A More Powerful Season
The skies over sMars have started to clear.
Spring has come at last to simulated Mars. You might be asking: what does that mean? Are the snows melting? Are soft green blades breaking through the bare, furrowed ground? Are flowers blooming and birds returning from their winter abodes somewhere on the other side of the equator?
Well… not so much. In a place where nothing grows from the ground outside, spring doesn’t herald change the ways that it does on, say, a planet with a powerful magnetic field, a thick atmosphere, large oceans, and abundant animal life. You know, all the comforts of home. Still, we Martians have a good reason to celebrate the change of season. Springtime on the fourth planet from the Sun has one important thing in common with the same time of year in the Northern hemisphere on the third planet: longer days and shorter nights. Martians may not have April showers and cherry blossoms, but we do get to soak up a few extra minutes of sunlight every day.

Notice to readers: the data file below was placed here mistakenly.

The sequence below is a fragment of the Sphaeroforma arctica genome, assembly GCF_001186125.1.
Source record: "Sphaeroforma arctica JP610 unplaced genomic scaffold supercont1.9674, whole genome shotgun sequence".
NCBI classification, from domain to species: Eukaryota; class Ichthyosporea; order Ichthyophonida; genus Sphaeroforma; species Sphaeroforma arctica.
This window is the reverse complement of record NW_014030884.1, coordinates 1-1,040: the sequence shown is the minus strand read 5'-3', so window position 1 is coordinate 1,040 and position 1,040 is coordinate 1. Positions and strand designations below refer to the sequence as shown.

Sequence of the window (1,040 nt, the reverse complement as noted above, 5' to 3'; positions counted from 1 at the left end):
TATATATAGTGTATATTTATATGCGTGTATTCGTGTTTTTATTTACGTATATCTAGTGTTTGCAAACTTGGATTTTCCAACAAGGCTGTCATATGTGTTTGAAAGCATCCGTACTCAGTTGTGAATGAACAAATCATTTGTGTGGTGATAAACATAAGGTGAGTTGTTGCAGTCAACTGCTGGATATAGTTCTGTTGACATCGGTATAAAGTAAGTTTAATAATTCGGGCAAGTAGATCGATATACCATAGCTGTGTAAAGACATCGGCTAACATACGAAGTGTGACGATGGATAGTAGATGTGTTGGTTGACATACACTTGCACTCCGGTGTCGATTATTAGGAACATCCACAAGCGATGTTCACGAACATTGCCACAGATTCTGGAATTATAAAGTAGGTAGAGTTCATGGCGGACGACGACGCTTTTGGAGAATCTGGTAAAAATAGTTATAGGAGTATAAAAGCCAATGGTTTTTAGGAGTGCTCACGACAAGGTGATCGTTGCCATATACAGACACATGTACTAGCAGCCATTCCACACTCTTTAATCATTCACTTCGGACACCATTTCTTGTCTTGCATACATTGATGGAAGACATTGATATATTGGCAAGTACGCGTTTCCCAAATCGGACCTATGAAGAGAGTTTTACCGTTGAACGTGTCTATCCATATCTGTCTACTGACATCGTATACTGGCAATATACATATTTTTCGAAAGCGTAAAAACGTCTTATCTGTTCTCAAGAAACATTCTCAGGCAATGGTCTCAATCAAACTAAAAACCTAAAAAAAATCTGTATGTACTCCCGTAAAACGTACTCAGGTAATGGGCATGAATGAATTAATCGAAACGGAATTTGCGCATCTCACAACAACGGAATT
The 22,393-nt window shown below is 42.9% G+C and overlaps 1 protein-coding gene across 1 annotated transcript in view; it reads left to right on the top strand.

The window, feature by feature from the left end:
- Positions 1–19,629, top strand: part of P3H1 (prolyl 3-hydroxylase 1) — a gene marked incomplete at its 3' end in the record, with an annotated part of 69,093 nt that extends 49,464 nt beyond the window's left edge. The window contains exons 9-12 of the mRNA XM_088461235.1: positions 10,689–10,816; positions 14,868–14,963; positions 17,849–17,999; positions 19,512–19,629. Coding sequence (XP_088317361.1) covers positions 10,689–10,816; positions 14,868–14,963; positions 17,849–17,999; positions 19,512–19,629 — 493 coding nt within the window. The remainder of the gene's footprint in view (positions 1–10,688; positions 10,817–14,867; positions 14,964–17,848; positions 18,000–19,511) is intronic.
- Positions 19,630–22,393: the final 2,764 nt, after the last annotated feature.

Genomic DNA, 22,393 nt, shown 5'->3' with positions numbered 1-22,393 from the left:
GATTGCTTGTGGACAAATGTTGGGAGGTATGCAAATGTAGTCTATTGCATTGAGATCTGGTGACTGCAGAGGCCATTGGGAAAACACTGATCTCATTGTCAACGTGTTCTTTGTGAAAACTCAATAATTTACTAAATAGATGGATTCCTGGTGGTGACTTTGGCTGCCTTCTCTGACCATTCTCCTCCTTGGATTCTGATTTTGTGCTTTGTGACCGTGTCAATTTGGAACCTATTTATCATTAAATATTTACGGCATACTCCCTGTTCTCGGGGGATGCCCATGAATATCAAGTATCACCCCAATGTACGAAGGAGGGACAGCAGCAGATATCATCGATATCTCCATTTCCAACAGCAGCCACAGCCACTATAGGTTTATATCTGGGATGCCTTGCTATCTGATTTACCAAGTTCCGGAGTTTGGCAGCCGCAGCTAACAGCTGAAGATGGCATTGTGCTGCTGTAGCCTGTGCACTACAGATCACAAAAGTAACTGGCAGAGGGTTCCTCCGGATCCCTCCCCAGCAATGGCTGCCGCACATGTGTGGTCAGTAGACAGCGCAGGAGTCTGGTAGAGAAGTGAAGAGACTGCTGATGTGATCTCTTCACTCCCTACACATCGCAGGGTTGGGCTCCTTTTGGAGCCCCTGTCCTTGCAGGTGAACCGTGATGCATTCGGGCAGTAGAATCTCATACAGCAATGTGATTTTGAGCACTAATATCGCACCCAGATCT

Light means a lot to us – both in space and on Earth. It powers almost all the organic life we’ve ever encountered (geothermal powers the remainder, with a few weird iron-eaters thrown in for good measure). Free of charge, the Sun beams its energy to plants in packets called photons. On the front end, plants store those photons in the form of electron-packed carbohydrates and starches, which we think of as food. On the back end, animals who munch on those plants churn out much-needed fertilizer, fueling things that grow. It’s the ultimate in recycling, and it all begins with the huge nuclear fireball that holds our Solar System together.
Energy packets take a few more minutes to get to —> Read More